The Hillside Supper Club on the western end of Precita Park began life as a pop-up restaurant, but now it is hosting one of its own. Which is sweet.
Thistle is a weekday cold-pressed juice pop-up operating out of Hillside Supper Club on Monday through Friday from 7 am to 4 pm. Neighbor Ashwin is one of the partners in Thistle, and he tells us:
My partners and I are launching a new health and organic brand called Thistle with our first product being a high quality 100% raw cold-pressed juice. We craft our juice in Berkeley and maintain a commitment to using local, organic and sustainable ingredients. Through farmer’s markets and sourcing with intention, we seek out and develop relationships with only local purveyors who share our commitment to promoting individual health and a healthy environment. We are currently working on developing our branding material but we have a basic website up .
I met Tony and Jonathan [from HSC] through another project on which I am working called WeGoFair, and we wrote a piece about Hillside Supper Club and their commitment to sustainability.
When we started working on Thistle, these guys were on the top of our list to reach out to to discuss partnering. If that wasn’t enough, my wife and I moved to Bernal last month (Folsom + Ripley) and now HSC is a short walk down the hill. (The walk back feels less short.)
It sounds rather awesome.
Still, if you happen to see Fred Armisen and Carrie Brownstein sipping juice at Thistle, just smile and try not to seem surprised.
PHOTOS: Courtesy of Thistle
47 thoughts on “Cold-Pressed Raw Juice Pop-Up Opens at Hillside Supper Club”
Compelling company photo. Hipster juice, anyone?
Thought it was a spoof at first.
There is NO evidence that using a conventional juicer does any harm to fruits and vegetables. These guys are CHARLATANS! Their juices are overpriced, and their sullen hipster photo looks like a parody. What does it take to get hipsters to smile? Here’s hoping they get real jobs and ditch their hipster thrift store plaid shirts.
Says the guy wearing a cowboy hat and posting a comment on a blog at 12:57 on a Thursday.
I’m a man of many hats. People criticized me for having a button accordion in my last photo; now I’m criticized for a cowboy hat. The hat actually represents my heritage as the son of California ranchers whose Bell Ranch in Union City (then Decoto) supplied fresh fruits and vegetables to restaurants all over the Bay Area. A link: http://books.google.com/books?id=0PZ3JmDMHOcC&pg=PA84&lpg=PA84&dq=%22bell+ranch%22+union+city+decoto&source=bl&ots=5vhLOKAyx7&sig=wiDcweLTYd2XcL4UIJ1FByVOkJI&hl=en&sa=X&ei=yImrUrazN87boAT7Zw&ved=0CDUQ6AEwAg#v=onepage&q=%22bell%20ranch%22%20union%20city%20decoto&f=false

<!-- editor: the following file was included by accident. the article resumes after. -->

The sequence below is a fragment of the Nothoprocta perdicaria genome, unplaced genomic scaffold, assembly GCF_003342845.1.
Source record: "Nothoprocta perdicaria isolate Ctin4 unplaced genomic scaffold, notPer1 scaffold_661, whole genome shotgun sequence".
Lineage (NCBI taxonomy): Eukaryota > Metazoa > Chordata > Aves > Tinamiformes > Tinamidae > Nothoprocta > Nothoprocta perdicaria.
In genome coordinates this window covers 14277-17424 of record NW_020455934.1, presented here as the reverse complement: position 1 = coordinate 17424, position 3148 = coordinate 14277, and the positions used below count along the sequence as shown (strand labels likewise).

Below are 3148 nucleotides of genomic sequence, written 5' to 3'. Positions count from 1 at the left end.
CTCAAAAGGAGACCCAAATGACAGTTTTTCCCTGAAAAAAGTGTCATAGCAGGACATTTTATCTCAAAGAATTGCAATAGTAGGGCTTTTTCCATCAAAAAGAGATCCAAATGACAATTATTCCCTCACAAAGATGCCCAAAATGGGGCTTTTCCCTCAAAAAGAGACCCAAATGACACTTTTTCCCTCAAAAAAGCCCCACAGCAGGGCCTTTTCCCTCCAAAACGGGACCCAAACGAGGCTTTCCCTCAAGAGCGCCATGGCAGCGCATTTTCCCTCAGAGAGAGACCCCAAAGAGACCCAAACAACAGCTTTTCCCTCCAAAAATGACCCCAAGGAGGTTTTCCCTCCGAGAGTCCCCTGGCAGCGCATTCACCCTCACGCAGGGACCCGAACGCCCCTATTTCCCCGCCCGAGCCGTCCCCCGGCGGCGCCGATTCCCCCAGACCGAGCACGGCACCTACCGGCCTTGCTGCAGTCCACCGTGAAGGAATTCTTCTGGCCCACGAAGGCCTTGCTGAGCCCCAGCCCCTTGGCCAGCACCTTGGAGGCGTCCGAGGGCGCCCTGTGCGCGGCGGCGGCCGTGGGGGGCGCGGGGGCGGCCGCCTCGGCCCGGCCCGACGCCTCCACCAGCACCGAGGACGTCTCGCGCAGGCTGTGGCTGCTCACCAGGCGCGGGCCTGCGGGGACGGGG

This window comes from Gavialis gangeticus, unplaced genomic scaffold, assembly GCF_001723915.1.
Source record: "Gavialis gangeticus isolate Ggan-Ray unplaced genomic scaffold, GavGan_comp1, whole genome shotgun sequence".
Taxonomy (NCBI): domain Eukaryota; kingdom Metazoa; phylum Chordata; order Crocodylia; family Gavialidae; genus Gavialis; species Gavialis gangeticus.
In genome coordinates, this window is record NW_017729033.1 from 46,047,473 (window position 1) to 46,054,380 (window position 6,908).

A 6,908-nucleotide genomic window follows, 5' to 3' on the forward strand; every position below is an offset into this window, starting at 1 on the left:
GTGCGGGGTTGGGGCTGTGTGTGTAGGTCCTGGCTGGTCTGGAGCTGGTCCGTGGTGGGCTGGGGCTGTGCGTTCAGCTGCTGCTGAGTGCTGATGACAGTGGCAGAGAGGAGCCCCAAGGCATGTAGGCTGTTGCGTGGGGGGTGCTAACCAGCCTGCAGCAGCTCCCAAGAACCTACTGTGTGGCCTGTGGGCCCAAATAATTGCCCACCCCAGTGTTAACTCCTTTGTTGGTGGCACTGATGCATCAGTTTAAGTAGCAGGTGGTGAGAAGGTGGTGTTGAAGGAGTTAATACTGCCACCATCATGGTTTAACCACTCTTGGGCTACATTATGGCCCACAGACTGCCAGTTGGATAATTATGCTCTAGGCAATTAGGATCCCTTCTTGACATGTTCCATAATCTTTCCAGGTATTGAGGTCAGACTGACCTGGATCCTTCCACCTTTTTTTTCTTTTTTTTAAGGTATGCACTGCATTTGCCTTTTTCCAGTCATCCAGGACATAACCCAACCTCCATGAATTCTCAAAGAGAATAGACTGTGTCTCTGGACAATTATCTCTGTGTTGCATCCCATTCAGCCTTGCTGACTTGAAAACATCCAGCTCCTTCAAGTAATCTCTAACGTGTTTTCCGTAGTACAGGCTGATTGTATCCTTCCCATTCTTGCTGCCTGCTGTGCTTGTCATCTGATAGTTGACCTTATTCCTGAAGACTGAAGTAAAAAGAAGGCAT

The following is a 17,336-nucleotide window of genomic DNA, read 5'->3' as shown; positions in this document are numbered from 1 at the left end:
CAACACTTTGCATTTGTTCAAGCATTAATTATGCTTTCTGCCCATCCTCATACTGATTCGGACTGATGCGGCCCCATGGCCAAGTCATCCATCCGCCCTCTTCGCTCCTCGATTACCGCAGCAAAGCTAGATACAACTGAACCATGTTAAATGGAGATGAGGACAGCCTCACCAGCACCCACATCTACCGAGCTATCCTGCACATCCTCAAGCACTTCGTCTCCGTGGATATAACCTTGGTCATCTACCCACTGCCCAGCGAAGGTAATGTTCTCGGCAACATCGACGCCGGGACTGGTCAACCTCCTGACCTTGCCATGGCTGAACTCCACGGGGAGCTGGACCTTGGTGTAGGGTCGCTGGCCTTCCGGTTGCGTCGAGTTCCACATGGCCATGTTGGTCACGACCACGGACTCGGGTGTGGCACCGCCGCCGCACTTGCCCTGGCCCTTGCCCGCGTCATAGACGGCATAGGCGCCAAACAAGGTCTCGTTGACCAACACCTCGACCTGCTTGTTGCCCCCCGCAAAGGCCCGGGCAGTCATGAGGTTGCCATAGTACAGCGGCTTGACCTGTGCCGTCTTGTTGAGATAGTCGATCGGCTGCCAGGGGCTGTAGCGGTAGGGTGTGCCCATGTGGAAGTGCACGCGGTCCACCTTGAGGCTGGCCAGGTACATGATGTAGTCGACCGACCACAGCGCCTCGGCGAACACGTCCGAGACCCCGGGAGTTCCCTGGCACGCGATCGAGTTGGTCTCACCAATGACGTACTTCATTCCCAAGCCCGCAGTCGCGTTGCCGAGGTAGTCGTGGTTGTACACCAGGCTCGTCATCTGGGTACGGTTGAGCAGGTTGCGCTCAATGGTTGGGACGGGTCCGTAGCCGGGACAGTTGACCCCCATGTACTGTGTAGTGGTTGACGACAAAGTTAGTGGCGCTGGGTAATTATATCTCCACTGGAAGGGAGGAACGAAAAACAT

Yes, I grew up picking fruit and veggies, so yes I do know something about the nutritional value of same.
This guy is right. The only reason this stuff is $5 a bottle is because it’s the only way they can afford to use all the organic and local ingredients. Unfortunately, there’s no science to back up organic food being and better than conventional growing. Also, sustainability from being local is debatable since you have to factor in transportation and other variables. Thankfully for the people selling this juice, the FDA lets them use ambiguous marketing terms like ‘organic’ to justify the price. As far as the juicing process, I searched for an actual study showing the greater benefits but could only find the link below which seems to have a conflict of interest regarding the institution that funded the study. That’s completely my opinion though. I think this is just another company using marketing-fu to sell overpriced juice.
are you selling overpriced convenience-juice or are you selling a fashion fad? jesus christ this photo is just awful, sorry you couldn’t find a storefront in the new mission but this is not what our neighborhood is about.
I was going to comment but I bow to those who precede me
Died laughing here, Ken – me too!
Thanks for your thoughts. Cold pressed juicing has recently come to the forefront and there aren’t a lot of scientific studies about it, but most experts agree that centrifugal juicers create oxidation which is not as good as cold-pressed. That being said, here is one: http://www.hacres.com/pdf/documents/other-juice-extractor-comparison-2007.pdf It suggests that cold pressed juice has far higher enzyme count than centrifugal juicers.